Veterinary Care and Prevention for Pets
From your new puppy or kitten to your aging farm dog, Sullivan Veterinary Clinic will meet all of your veterinary care needs. To assist you in your efforts of raising a healthy, happy pet, these pages offer a variety of information about:
- Choosing and caring for a puppy or kitten
- Changing needs of aging pets
- Vaccines and the diseases they prevent
- Wellness planning that meets your needs
The material on these pages is intended to assist you not only in choosing an animal companion, but also in making informed decisions about your veterinary care. Begin here when you find yourself asking questions such as:
- Are all these vaccinations really necessary?
- Is this treatment helpful or will it put my pet through unnecessary pain and suffering?
- What does wellness care mean, anyway?
- How can I find out more about this disease or condition?
While we don't expect to answer all of your questions on these pages, we intend for it to be a starting point. The information may assist you in making difficult decisions about your veterinary care or in preparing for a meeting with your veterinarian to address your specific concerns.
Giving our clients what they need to make informed decisions is just one of the ways Sullivan Veterinary Clinic puts you first!
Wellness Means Quality Veterinary Care
Whether you raise livestock, performance animals, or household pets, you want them to be as healthy and vigorous as possible. Our wellness program addresses these issues for all of our clients, developing plans that meet your specific veterinary needs and long-term objectives.
Wellness is the foundation for quality health care: a long-range view of the animal's type and lifestyle combined with our clients' needs and goals. It is more than simply treating sick animals—it is a plan dedicated to helping you maintain healthy, productive animals for their optimum lifespan.
Regular wellness exams allow us to evaluate your animal’s general health and to be aware of problems before they become serious illnesses. We may also perform diagnostic tests, including blood tests and X-rays.
Areas of evaluation include the following:
- Vital statistics—We record temperature, pulse, respiration (breathing) rate, and body weight, critical indicators for both general health and potential areas of concern.
- Ears—We check your pet’s ear canals as they are critical to protecting the inner ear, but can also become a home for parasites and other foreign objects.
- Eyes—We examine the inner structures and outward appearances of the eyes, which reveal many health issues including anemia, infections, glaucoma, cataracts, high blood pressure, jaundice, kidney problems, allergies, eye injuries, and ulcers.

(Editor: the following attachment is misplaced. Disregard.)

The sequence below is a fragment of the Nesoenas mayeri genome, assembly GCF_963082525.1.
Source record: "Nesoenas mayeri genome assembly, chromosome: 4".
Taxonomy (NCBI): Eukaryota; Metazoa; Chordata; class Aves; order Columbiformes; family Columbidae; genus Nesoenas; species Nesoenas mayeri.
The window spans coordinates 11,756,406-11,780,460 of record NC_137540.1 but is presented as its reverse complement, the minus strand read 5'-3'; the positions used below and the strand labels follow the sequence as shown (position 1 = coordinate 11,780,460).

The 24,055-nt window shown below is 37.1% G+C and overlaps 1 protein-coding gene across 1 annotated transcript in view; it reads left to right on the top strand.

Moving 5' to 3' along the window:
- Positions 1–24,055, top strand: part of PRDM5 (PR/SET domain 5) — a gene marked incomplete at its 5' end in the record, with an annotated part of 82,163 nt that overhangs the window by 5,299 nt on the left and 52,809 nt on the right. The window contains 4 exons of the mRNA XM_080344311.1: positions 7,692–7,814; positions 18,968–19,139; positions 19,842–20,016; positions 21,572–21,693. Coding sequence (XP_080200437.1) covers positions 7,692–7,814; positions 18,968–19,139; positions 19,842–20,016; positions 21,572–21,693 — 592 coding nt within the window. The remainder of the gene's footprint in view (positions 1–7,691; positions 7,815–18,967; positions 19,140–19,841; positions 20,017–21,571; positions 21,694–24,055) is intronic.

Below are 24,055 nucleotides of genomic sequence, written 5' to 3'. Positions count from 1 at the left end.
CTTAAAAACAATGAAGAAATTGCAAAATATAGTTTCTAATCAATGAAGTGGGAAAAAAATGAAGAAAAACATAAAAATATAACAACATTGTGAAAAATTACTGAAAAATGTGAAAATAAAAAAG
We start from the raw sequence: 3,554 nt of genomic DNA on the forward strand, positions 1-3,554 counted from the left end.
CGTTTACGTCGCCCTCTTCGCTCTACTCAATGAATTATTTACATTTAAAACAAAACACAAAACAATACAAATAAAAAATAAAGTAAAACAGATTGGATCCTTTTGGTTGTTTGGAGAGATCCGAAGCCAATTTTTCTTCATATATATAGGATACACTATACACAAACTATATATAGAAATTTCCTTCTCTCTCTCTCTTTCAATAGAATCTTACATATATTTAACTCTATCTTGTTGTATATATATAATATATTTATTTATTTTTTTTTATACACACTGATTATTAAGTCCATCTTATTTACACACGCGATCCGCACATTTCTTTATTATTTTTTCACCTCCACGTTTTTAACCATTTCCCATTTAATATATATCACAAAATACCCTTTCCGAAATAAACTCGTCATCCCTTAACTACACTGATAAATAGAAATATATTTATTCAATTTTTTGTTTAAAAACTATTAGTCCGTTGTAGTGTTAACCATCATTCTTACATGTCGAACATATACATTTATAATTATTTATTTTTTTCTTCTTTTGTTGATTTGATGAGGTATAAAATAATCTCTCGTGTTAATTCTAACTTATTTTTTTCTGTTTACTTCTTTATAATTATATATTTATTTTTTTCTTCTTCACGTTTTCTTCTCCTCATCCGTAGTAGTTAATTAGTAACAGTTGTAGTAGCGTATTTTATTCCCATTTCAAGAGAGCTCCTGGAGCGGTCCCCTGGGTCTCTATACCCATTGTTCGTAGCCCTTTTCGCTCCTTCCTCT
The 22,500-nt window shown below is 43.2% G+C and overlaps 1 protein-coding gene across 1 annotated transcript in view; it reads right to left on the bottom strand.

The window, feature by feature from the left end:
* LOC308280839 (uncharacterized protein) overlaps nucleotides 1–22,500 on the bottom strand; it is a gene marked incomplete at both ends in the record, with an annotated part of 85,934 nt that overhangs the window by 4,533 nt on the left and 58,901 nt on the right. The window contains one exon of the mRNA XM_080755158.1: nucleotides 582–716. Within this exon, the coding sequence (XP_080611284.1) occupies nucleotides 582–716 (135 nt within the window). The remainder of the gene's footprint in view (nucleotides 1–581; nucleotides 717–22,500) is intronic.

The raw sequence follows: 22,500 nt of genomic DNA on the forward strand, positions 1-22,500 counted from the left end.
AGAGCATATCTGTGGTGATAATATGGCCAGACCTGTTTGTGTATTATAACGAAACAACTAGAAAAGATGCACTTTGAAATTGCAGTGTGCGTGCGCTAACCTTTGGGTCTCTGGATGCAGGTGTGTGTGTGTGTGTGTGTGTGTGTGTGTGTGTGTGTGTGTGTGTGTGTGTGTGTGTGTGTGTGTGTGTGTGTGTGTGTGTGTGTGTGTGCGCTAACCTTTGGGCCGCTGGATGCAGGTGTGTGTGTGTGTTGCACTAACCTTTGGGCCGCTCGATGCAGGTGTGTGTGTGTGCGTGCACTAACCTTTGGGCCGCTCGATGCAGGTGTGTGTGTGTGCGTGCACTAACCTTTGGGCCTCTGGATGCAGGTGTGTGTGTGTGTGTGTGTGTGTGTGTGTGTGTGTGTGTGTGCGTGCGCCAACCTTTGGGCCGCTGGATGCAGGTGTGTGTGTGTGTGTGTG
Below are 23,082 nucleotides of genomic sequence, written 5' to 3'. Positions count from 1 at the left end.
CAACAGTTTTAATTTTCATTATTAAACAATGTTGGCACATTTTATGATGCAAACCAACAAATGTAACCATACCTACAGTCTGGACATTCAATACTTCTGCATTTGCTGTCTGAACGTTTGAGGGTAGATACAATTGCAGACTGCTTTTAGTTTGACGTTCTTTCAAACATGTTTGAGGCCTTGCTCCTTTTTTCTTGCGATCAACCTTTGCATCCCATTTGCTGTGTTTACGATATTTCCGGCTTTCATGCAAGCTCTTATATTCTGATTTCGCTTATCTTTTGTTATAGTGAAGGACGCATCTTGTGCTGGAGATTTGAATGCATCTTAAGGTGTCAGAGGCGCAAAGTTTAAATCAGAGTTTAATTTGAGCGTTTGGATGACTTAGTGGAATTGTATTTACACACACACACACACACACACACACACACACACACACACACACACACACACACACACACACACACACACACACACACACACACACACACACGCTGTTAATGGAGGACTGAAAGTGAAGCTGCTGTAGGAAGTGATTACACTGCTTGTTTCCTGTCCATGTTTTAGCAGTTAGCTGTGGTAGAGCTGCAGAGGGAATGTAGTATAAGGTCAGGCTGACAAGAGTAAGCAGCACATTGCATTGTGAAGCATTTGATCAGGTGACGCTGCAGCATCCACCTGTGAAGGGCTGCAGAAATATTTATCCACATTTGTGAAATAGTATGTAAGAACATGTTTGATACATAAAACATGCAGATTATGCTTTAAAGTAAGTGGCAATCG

- Mouth—We inspect gums, teeth, tongue, and palate for tartar buildup, dental abnormalities, fractures, loose teeth, tumors, infection, and other problems.
- Heart and lungs—We use a stethoscope to listen to the heart and lungs for early signs of disease.
- Reproductive organs—We check your pet’s reproductive system for swellings, discharges, and breast lumps and may discuss the many health benefits of spaying or neutering.
- Skin—We examine the animal’s skin and hair for fleas, ticks, other external parasites, and wounds, as well as signs of allergies, infection, warts, and tumors.
Of course, vaccines are a critical part of any animal’s wellness program. And visit our Dental Care page, offering veterinary dental recommendations, information, and tips on home dental care.
Animal Vaccines Save Lives
All animals are different, and the vets at Sullivan Veterinary Clinic make vaccine decisions on an individual basis for each of your pets and herd animals. We take into consideration age, breed, lifestyle, and travel habits, as well as your needs and plans. We work with you to tailor a unique immunization program, one that incorporates all of these factors and gives each animal optimum protection from disease.
We may recommend the following vaccines for your dogs, cats, and horses.
|Bordetella (kennel cough)||Annually, as needed based on requirements of kennel or other high-exposure environments|
|HN28 and HN38 (Canine Influenza)||Annually, as needed based on requirements of kennel or other high-exposure environments.|
Typical vaccines for puppies may include the following:
|Distemper/adenovirus/coronavirus/ parainfluenza/parvovirus||Start at 6-8 weeks, then a booster at 12 and 16 weeks|
|Rabies||At 14-16 weeks|
|Leptospirosis||With 16-week booster|
Types of feline vaccines that may be recommended are:
|Feline distemper/upper respiratory (FVRCP)||Annually|
|Feline leukemia (FeLv)||Annually|
Typical vaccines for kittens may include the following:
|Feline distemper/upper respiratory (FVRCP)||Start at 8 weeks, booster at 12 and 16 weeks|
|Calici||Start at 8 weeks, booster at 12 and 16 weeks|
|Rabies||At 16 weeks|
|Feline leukemia (FeLv)||Start at 8 weeks, booster at 12 and 16 weeks|
The following equine vaccines may be recommended:
|Western equine encephalomyelitis||Annually|
|West Nile virus||Vaccinate annually in the spring, prior to onset of the insect season|
|Rhinoflu||Annually for horses that travel or mix with other horses|
This vaccine schedule is a basic guideline. We may alter the vaccines needed for your companion animal. Discuss your questions and concerns with us at your next visit.
For more information, please contact the team at Sullivan Veterinary Clinic!